From The Grio — A recent survey by Donate Life America states that the percentage of Americans willing to donate organs has risen over the past year (only 43 percent are undecided or opposed to it, compared to 50 percent last year), but this increased willingness still hasn’t kept pace with the need for donors. The morality of altruism – which expects that potential organ donors will voluntarily “do the right thing” for free, often for strangers – has its limits. That’s why more than 100,000 people in the U.S. are on waiting lists to receive organs, and 6,500 people die each year during their wait. Demand far outstrips supply, as only 20,000 organ transplants are done each year. This wouldn’t be the case if there was a shift away from altruistic organ donation and rationing, by getting rid of the National Organ Transplant Act of 1984 banning such financial incentives.
If we want to save lives, it is high time that we address the supply side via a free-market organ system. While African-Americans comprise 13 percent of the U.S. population, we make up 35 percent of the individuals on the national waiting list for kidney transplants. However, we are only 11 percent of organ donors. Since the success of transplant operations rise dramatically when organs are matched between people of the same ethnicity and race, the gap between blacks who need organs and blacks who contribute organs leads to black people waiting twice as long as white patients for organ transplants. The good news is that the Donate Life America survey also found that the percentage of African-Americans who wish to donate their organs and tissue has increased to 41 percent, compared to 31 percent in 2009. Public education campaigns are not significantly changing this organ landscape involving black organ contributors, and will not until there are financial incentives.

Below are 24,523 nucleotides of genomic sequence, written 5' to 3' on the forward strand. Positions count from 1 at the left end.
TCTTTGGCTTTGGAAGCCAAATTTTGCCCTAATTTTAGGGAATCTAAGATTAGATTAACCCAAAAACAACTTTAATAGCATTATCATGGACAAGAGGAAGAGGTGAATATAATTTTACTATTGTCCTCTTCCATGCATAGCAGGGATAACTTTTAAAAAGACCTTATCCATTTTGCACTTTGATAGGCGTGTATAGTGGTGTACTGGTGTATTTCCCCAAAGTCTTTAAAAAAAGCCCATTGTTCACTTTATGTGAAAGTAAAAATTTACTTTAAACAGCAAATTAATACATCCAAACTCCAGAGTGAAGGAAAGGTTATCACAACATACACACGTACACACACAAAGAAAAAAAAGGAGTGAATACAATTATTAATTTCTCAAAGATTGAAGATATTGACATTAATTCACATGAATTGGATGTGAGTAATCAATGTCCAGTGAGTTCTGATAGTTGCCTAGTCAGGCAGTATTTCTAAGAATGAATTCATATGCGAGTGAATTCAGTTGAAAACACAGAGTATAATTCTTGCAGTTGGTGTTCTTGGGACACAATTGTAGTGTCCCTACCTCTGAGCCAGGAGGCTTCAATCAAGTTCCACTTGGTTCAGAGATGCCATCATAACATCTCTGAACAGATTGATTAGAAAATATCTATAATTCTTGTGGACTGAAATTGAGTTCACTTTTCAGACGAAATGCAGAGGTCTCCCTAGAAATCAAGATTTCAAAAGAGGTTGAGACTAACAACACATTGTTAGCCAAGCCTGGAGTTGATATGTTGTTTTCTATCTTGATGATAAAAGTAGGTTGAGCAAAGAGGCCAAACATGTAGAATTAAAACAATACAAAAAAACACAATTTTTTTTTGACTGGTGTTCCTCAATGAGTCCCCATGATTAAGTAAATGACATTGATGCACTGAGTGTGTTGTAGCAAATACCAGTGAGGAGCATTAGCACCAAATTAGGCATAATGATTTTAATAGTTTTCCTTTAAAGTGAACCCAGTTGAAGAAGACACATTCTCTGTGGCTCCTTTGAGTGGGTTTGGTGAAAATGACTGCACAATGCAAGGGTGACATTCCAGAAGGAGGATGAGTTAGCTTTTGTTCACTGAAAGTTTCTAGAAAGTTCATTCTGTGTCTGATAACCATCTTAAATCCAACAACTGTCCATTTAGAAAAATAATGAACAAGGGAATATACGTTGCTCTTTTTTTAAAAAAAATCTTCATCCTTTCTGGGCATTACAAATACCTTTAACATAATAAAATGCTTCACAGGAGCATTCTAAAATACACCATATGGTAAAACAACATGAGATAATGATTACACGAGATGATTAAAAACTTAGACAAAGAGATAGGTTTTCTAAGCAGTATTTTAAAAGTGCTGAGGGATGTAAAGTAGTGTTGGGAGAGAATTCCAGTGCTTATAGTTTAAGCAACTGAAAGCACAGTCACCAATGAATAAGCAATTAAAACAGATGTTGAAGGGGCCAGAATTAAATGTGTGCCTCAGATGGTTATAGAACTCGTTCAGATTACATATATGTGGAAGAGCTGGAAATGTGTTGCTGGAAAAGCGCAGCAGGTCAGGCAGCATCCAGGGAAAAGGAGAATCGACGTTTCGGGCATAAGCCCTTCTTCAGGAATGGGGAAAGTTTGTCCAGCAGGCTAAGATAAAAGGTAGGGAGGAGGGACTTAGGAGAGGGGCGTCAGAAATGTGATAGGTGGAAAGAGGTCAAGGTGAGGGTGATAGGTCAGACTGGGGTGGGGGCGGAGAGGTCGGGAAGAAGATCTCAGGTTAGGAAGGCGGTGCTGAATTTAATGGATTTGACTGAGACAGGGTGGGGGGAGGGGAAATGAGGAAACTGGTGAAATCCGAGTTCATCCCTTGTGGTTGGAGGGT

Several opposing arguments to a free-market organ system arise. Some individuals – usually liberals who claim to be “pro-choice” on body-related matters – are squeamish about other individuals choosing to provide an organ in return for compensation. They contend that organ sales shouldn’t be allowed for ethical reasons. However, if such individuals argue that the government shouldn’t be involved when a female chooses to terminate a pregnancy (and I concur) because of individual liberty and she owns her body, then consistency dictates that the same principles apply to individuals who wish to contribute their organs as they see fit.